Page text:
Local inhabitants? To this day, some thousands of people live and work in and around the decommissioned plant, and a much smaller number have returned to the surrounding villages, practically in hiding, despite the risks. Clean-up workers are subject to strict labour laws because of the radiation exposure. They can only work for five hours a day for one month, and then must take 15 days off.
Chernobyl is some 100 kilometres north of Kiev, and day tours take about 12 hours in all from the capital and back by minibus. Some companies use the two-hour drive there to show documentaries about the disaster. Tour companies will require your passport number and this will be checked by guards at the entry to the exclusion zone.
You will follow your tour guide for the entire day, without options to pick and choose. Numbers of visitors are increasing and it is advisable to book days in advance, especially for the private and longer tours, which have limited availability compared with the typical group tours. Clothing should naturally be sensible and offer good body coverage.
While everyone’s main concern is radiation, another safety worry is that the derelict buildings are slowly crumbling. These haven’t been repaired or maintained in more than 30 years and any structure that is left to the elements for so long may not be sound. Eventually the buildings will become completely unexplorable. Additionally, there is rubble and glass everywhere, so your own insurance cover is a good idea. Perhaps an up-to-date tetanus shot too.
Lunch is taken at a hotel or even at the workers’ canteen on site, and there is a convenience store selling a limited selection of souvenirs. Do not take anything with you from Chernobyl. These souvenirs are the only exception. Follow the guide’s instructions, stick to the prescribed path and obey posted signs.
The destroyed reactor is now covered by a concrete and steel sarcophagus. Some tours now include brief visits to the control room where the disaster in history unfolded. These visitors have to wear protective suits, helmets and masks and are limited to five minutes, followed by two mandatory radiology tests. The machine cemetery of Rossokha village is still considered too dangerous to visit.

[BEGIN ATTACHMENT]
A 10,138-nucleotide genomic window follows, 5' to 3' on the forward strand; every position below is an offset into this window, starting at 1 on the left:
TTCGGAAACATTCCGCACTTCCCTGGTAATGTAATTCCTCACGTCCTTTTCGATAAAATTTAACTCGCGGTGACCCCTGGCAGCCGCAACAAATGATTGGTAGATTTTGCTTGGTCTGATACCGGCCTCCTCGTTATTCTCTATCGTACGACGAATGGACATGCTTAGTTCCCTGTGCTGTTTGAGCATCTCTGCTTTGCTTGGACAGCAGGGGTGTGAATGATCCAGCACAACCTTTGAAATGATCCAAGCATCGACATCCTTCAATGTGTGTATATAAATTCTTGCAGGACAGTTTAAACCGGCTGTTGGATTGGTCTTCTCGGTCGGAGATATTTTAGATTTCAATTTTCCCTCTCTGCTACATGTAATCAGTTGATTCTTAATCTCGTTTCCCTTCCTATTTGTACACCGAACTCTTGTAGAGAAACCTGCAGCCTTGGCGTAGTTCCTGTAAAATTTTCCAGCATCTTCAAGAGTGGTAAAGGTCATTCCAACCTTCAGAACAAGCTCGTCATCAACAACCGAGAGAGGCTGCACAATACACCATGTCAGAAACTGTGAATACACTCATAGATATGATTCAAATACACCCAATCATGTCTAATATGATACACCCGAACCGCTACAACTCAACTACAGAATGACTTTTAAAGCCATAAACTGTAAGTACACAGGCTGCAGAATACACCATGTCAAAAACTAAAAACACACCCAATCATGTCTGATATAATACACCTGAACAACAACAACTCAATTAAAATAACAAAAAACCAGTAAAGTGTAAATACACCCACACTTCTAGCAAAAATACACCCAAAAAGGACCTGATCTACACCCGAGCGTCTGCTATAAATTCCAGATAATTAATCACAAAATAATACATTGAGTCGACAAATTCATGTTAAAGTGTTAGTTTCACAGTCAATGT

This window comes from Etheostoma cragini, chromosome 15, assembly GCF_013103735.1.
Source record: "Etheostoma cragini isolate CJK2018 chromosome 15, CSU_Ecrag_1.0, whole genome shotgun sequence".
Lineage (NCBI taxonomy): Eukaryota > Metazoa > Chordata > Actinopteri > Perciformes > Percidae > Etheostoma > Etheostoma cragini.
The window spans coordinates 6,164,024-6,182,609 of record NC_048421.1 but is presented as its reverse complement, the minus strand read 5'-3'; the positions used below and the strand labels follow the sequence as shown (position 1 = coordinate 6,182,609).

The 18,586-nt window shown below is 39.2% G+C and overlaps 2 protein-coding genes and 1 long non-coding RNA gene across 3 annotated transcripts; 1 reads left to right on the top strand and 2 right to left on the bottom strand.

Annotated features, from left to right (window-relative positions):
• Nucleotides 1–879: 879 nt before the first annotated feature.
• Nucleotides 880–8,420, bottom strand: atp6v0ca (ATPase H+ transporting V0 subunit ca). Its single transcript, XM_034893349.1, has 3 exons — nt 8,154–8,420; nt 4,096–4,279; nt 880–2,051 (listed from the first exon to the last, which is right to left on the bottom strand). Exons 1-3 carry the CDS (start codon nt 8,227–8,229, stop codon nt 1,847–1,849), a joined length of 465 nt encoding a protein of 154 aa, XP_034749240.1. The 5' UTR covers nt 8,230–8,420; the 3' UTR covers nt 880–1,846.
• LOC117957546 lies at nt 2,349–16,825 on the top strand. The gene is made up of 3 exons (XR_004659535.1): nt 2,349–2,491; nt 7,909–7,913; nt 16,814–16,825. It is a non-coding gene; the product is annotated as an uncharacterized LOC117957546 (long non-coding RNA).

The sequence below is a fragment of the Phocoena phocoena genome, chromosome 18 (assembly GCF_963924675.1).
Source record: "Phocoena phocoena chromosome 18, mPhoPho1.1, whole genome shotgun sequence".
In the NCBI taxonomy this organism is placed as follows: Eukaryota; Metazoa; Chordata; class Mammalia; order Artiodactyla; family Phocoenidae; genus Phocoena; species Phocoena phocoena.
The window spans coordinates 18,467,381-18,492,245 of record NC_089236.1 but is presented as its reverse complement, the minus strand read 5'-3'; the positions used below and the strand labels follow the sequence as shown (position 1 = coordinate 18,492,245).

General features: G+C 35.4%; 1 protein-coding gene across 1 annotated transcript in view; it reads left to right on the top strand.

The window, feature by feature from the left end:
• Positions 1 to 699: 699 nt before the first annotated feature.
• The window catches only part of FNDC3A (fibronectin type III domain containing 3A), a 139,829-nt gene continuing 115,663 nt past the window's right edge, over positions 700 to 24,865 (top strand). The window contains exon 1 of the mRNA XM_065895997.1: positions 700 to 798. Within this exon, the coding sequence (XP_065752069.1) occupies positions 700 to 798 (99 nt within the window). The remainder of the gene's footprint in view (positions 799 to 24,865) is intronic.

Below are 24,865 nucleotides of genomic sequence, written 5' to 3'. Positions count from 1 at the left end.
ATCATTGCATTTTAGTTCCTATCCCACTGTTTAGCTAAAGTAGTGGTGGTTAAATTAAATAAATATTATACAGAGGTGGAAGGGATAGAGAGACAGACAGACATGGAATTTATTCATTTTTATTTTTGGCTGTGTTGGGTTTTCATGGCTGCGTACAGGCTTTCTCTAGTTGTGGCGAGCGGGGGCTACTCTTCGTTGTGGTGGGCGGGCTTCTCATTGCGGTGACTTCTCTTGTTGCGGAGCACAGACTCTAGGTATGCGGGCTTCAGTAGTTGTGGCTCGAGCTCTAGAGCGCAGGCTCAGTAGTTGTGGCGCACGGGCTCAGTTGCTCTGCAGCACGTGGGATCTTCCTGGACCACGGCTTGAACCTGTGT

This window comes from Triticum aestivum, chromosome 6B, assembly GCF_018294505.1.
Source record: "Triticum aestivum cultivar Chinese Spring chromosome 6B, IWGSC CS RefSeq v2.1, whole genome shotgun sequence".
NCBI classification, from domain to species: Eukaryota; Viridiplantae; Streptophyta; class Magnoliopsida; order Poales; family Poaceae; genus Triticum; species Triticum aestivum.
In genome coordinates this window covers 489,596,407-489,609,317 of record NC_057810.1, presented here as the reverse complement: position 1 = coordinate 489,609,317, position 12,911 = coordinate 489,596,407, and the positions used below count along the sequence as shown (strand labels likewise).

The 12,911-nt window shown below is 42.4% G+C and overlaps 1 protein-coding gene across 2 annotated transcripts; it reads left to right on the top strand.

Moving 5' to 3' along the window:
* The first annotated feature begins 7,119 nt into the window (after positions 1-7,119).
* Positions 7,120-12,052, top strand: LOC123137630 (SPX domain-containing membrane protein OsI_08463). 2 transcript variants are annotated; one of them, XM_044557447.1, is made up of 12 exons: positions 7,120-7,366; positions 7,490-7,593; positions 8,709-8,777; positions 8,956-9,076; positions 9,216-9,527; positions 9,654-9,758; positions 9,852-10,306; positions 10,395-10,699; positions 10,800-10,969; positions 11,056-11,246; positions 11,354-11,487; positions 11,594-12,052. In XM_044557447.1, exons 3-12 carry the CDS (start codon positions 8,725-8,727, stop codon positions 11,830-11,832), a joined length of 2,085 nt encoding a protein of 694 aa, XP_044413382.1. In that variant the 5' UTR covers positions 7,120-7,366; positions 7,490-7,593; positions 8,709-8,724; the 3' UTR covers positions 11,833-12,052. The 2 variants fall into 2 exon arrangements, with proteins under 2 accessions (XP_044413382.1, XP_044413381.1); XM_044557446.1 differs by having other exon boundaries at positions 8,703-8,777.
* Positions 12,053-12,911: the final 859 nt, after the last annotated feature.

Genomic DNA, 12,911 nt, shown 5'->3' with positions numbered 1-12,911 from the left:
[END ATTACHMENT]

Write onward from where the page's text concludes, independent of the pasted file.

However, the places that are cleared for tours are considered safe and are regularly tested for radiation. When one tour guide’s radiation detector went off occasionally, the group stopped and talked about the different acceptable levels. On the way out of the exclusion zone, everyone goes through an old Soviet radiation-control checkpoint that tests their levels. Once you get the all-clear, you can leave.
According to the International Atomic Energy Agency, although some of the radioactive isotopes released into the atmosphere still linger (such as Strontium-90 and Caesium-137), they are at tolerable exposure levels for limited periods. Those residents of the zone who have returned to their homes of their own free will live in areas with higher than normal environmental radiation levels.
However, these levels are not fatal. Exposure to low but unusual radiation over time, such as X-rays or perhaps long-distance flights, is less dangerous than exposure to a huge amount at once, and studies have been unable to link any direct increase in cancer risks to chronic low-level exposure, according to the agency.
Enter the tourism industry and today’s tours to Chernobyl. Surf the web for costs. Ukrainian officials estimate that the land around the wrecked plant won’t be habitable for humans for 20,000 years. Nuclear clean-up is scheduled for completion in 2065. Some people call it Dark Tourism, like going to Auschwitz.
The European Council has the latest coronavirus advice at consilium.europa.eu